When U.S. Supreme Court Justice Anthony Kennedy penned his 28-page opinion in Obergefell v. Hodges, he may have had wedding vows in mind.
Both gay and straight couples across the U.S., and even as far away as Australia, have incorporated passages from Kennedy’s landmark opinion into their marriage ceremonies, noted the Associated Press.
Obergefell, which was handed down on June 26, gave same-sex couples throughout the United States the right to marry. Its concluding (and most quoted) paragraph states:
“No union is more profound than marriage, for it embodies the highest ideals of love, fidelity, devotion, sacrifice and family. In forming a marital union, two people become greater than they once were.”
While the opinion has been criticized by legal experts as lacking in legal reasoning and too heavy on sentimentality, couples say they are drawn to the document, not only because of its historical significance, but also because the language strikes them as “beautiful,” “elegant” and “powerful.”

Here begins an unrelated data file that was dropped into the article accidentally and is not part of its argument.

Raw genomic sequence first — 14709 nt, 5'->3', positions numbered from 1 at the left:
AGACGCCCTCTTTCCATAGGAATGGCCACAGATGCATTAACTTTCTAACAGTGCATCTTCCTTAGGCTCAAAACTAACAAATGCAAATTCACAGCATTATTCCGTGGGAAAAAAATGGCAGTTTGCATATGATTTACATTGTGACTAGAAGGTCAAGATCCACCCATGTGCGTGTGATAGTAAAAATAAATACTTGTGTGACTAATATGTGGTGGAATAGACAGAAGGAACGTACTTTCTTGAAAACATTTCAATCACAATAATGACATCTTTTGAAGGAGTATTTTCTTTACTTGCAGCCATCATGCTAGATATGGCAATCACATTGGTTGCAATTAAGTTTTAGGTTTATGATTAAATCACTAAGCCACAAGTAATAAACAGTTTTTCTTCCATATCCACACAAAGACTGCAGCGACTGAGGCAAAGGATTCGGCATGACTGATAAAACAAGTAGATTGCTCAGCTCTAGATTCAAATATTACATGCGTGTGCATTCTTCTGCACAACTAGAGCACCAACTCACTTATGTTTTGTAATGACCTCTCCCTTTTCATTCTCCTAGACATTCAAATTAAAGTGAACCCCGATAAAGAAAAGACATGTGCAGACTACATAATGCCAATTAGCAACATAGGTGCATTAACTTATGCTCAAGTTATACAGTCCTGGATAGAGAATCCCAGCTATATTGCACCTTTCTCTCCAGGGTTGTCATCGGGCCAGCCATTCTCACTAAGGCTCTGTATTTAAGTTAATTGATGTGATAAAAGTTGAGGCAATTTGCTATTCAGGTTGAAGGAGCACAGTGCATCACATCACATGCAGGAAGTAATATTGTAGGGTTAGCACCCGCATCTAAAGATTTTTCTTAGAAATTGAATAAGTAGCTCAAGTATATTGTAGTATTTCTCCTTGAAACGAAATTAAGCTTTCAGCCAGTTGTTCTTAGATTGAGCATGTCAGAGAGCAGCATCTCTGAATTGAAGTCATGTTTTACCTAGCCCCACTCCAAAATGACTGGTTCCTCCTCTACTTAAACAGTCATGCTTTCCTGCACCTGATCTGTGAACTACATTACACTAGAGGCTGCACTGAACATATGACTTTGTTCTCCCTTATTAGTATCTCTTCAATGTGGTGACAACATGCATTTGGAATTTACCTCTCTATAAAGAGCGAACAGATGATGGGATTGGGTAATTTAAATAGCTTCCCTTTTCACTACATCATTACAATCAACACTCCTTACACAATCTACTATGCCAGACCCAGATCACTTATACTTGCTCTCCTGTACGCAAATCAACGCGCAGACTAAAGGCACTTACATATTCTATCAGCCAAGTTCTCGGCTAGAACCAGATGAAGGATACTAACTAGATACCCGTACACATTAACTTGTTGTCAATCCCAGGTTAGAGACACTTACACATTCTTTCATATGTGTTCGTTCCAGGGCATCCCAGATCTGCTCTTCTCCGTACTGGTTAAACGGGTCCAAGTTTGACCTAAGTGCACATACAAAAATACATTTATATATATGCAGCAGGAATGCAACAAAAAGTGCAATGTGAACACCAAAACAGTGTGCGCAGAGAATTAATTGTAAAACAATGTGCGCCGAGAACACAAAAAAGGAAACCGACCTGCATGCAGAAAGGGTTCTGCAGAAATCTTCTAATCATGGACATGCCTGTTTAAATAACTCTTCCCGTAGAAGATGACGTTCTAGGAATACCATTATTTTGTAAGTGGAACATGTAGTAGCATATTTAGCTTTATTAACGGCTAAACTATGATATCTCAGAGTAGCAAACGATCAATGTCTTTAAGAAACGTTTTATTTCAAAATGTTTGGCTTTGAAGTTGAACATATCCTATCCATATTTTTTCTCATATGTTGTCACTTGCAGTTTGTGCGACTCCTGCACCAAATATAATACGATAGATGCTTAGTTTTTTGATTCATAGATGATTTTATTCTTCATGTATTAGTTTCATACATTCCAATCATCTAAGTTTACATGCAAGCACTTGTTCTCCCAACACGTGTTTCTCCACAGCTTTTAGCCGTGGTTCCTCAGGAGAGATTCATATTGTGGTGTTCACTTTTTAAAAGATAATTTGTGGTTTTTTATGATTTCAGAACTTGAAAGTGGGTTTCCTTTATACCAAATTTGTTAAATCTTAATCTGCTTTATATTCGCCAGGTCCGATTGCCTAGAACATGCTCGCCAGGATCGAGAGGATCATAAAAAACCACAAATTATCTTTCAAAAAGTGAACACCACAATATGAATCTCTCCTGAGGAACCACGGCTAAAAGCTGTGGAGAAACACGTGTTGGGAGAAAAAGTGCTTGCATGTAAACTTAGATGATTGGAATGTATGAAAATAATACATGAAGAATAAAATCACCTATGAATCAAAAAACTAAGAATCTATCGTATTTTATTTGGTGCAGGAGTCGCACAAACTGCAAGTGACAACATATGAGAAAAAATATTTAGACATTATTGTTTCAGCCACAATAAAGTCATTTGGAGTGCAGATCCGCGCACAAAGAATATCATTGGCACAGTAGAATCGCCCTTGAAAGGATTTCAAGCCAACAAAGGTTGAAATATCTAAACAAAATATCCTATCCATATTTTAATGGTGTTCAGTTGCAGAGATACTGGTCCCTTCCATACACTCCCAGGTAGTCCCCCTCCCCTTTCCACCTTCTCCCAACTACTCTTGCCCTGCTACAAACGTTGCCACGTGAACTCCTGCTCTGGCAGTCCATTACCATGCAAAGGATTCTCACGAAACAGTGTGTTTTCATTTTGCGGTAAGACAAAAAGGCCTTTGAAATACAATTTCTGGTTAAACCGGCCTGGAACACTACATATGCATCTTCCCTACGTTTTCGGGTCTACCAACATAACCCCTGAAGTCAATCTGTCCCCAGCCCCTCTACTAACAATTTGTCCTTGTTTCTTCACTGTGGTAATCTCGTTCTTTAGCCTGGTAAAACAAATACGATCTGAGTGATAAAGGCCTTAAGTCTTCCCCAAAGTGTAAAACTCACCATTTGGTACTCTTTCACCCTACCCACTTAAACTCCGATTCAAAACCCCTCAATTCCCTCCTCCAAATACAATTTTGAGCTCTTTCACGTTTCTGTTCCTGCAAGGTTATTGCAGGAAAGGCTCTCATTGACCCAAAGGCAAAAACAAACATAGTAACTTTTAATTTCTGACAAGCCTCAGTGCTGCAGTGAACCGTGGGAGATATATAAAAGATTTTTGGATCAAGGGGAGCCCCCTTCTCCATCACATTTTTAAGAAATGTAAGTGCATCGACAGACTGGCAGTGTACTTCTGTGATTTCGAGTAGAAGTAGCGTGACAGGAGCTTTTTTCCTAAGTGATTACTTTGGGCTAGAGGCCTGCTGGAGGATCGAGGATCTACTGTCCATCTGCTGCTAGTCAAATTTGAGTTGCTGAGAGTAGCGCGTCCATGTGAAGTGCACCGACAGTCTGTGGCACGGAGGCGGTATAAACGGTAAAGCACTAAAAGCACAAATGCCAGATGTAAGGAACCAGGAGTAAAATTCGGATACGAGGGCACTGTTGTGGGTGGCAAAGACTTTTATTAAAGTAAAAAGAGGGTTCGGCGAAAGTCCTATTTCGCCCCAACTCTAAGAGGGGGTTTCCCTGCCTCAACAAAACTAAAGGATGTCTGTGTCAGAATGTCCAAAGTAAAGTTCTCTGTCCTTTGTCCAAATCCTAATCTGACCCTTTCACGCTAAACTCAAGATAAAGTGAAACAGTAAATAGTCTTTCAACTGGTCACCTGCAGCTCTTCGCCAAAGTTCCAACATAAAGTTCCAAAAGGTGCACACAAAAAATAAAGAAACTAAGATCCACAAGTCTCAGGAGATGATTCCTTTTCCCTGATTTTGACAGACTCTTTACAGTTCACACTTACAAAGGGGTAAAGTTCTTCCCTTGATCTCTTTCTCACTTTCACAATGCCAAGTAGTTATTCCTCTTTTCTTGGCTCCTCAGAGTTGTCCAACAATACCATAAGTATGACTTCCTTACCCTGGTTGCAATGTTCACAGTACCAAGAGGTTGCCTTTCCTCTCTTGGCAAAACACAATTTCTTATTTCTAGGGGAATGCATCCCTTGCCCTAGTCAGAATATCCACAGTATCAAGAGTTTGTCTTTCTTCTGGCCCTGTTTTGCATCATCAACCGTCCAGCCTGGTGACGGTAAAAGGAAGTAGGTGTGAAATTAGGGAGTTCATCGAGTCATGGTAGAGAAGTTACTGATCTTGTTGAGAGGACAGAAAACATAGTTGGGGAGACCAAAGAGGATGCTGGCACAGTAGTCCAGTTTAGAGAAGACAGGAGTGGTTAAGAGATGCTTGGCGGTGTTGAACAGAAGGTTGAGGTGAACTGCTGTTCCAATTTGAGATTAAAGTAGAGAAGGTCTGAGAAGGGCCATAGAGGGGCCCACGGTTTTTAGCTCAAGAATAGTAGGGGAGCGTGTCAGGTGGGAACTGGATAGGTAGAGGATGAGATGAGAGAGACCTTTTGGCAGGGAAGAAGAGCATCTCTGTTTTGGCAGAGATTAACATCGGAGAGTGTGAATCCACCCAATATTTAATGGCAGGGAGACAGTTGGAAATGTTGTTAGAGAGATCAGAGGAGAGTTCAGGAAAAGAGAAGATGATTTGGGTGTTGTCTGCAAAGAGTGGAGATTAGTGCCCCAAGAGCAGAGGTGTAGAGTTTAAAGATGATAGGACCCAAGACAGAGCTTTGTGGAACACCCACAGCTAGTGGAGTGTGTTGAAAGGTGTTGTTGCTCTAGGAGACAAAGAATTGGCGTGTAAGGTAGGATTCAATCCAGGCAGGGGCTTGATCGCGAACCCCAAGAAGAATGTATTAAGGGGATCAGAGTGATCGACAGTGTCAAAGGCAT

Kennedy’s opinion is not the first legal ruling to be woven into wedding vows. Couples also have borrowed quotes from a 2003 Massachusetts state court decision, which was the first in the nation to legalize same-sex marriage. Other couples have selected words from a ruling that invalidated California’s Proposition 8. But the words written in Obergefell seem to have gained a much wider reach.
So did Kennedy craft the opinion with a certain foresight? We may never know.
When asked about his contribution to couples’ nuptials, the justice declined comment.